Calling one of your opponents a pussy requires pulling out nearly every single defense you know. If you are Donald Trump, the list of excuses you know is not very long, but it does include calling on your many fans for backup. If what Trump said was so wrong, would thousands of people have cheered?
“I got a standing ovation,” he told Morning Joe on Tuesday. “The place went wild. You’re talking about close to 5,000 people. It was a great moment.”
Reminder: An astounding number of Americans once thought that cupcakes, pet rocks, and the motion picture Crash were things worth applauding.
Trump had said nearly the same exact thing after giving out Graham’s number: “The place went wild. We all had a good time.”
4. Wink, wink, smirk. Someone call the PC police!
If you still aren’t convinced that Trump repeating his supporter was the most presidential moment of this election cycle, he has one more defense to try on you — what if the rest of the world is just too politically correct to handle the truth?
“The world is politically correct,” Trump told Morning Joe in the coda to his defense on Tuesday morning.
This is his favorite excuse, Dr. Trump’s remedy for every ill in the U.S., the duct tape for democracy. It’s also an excuse that allows him to ignore any debates over his actions. "I think it's no secret he doesn't care for political correctness, and of course it raises eyebrows," his spokesperson, Katrina Pierson, told Fox News after he marveled at the notion that he could shoot people in New York City without repercussions. After being chided by Kelly for his remarks in front of millions of Americans — which made him so angry that a once-beautiful friendship has morphed into a Nicholas Sparks–caliber turbulent romance, he said, “The big problem this country has is being politically correct. I've been challenged by so many people and I don't frankly have time for total political correctness.”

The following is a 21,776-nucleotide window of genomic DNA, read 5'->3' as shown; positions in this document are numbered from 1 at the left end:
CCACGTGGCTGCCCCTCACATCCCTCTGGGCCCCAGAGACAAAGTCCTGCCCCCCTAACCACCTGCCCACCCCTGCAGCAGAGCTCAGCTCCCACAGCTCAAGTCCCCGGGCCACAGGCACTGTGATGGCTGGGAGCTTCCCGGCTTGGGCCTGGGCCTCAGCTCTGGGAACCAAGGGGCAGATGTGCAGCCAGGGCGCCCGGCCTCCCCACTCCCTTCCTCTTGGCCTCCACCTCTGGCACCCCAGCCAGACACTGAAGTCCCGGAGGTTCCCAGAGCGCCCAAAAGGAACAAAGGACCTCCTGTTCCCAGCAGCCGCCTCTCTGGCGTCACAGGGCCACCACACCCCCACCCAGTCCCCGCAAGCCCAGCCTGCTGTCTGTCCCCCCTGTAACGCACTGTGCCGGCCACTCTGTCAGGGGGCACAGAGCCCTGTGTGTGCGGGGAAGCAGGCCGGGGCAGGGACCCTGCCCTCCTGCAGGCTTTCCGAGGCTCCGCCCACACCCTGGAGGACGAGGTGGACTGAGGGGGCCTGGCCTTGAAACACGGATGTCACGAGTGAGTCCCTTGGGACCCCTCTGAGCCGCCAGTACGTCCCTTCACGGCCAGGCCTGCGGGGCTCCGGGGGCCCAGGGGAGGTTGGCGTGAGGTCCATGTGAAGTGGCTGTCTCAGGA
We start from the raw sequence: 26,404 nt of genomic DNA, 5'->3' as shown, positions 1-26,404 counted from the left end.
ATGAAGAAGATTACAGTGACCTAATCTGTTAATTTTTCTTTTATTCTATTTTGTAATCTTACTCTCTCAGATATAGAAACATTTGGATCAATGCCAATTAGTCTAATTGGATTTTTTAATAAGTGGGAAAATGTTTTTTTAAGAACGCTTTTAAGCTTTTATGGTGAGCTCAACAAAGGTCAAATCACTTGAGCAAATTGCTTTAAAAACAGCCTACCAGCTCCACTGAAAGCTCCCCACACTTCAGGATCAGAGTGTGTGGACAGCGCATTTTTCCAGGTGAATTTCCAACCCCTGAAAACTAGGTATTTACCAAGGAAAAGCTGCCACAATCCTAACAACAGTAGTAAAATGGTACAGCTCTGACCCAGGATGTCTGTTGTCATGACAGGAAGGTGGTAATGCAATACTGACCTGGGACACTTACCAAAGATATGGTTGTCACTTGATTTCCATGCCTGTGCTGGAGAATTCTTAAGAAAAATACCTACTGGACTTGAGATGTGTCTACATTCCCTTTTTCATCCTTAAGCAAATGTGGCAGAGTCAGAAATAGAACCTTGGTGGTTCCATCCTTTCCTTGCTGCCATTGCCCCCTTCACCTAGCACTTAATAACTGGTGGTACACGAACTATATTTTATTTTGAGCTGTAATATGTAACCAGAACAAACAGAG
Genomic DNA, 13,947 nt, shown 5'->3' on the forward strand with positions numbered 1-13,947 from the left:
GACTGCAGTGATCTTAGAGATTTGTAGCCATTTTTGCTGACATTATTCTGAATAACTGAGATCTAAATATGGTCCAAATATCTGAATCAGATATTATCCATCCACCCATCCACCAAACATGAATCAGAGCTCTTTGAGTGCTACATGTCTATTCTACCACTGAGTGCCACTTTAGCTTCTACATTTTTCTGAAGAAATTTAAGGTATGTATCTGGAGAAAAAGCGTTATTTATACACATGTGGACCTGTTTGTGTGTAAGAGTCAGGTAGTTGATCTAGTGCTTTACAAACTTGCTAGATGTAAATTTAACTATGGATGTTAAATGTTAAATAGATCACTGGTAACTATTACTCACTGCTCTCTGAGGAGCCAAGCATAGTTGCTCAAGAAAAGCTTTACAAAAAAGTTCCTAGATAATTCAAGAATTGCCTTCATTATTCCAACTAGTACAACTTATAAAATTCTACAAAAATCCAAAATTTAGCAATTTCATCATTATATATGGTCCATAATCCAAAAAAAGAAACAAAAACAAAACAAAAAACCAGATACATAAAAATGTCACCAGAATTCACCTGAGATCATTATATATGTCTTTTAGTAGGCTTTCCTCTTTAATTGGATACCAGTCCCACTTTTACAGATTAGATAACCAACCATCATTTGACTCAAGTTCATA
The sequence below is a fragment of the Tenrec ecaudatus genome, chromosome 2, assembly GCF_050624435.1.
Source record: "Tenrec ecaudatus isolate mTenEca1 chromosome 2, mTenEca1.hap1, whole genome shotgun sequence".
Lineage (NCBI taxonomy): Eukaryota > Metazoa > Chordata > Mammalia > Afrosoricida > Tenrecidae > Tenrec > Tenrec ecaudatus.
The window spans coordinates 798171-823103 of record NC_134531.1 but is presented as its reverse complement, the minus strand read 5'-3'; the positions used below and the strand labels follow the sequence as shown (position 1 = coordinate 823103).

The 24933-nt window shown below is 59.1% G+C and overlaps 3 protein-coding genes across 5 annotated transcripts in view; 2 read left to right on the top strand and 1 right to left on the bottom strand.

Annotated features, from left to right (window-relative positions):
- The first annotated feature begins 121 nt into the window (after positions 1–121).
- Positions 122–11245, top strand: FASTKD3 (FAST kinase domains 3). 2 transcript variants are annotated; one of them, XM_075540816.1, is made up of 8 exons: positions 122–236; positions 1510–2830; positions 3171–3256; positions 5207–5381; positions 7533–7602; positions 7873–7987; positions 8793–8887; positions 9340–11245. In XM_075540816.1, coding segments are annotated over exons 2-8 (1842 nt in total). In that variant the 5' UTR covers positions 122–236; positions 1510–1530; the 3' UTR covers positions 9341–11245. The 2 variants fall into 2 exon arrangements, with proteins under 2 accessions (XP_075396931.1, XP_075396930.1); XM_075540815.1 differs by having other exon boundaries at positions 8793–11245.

When defending his plan to ban Muslims from entering the United States last fall, Trump said, “We can be politically correct and we can be stupid, but it’s going to get worse and worse.”
5. I didn’t start it — blame the Founding Fathers.
If you think Donald Trump is bad, he would like to remind you that he is only following the example of great Americans.
“FDR did it!" was an actual argument made by Trump when he was defending his Muslim ban. Citing a policy widely acknowledged as one of the worst ideas in American history — the creation of internment camps during World War II — is not a particularly wise strategy when defending your own criticized proposal.
When defending his plan to deport 11 million undocumented immigrants during a debate, Trump pointed a finger at Dwight Eisenhower and said Eisenhower had done it first. "Let me just tell you that Dwight Eisenhower — Good president. Great president. People liked him. … You don't get nicer, you don't get friendlier. They moved 1.5 million people out. We have no choice.” Eisenhower's program, given the offensive name “Operation Wetback,” is now considered a human-rights disaster.
Pierson even found a way to bring the Founding Fathers into the campaign’s defense of Trump's decision to call Cruz less than elegant names. “When we look at the Founding Fathers and when they were competing, they said far worse things about each other,” she told CNN, adding, “The line to me is free speech, the First Amendment.”
6. I’m not an expert.
Presidential candidates love telling us that they aren’t experts whenever they are dealing with a question they’d rather not answer. There is nothing that Trump hates talking about more than losing — a subject he was forced to discuss after the Iowa caucuses.
Trump pointed out that he only lost because he is just so much of an outsider. What is campaigning?
"I think we could’ve used a better ground game, a term I wasn’t even familiar with,” Trump told his preferred excuse distributor, Morning Joe. “You know, when you hear ‘ground game,’ you say, ‘What the hell is that?’ … The caucus system is a complex system that I was never familiar with … I’m doing this for the first time. I’m like a rookie.”
In other words, he doesn’t really know what he’s doing. He’s just having fun, haven’t you heard?
Note: Writing about Trump excuses ≠ endorsement.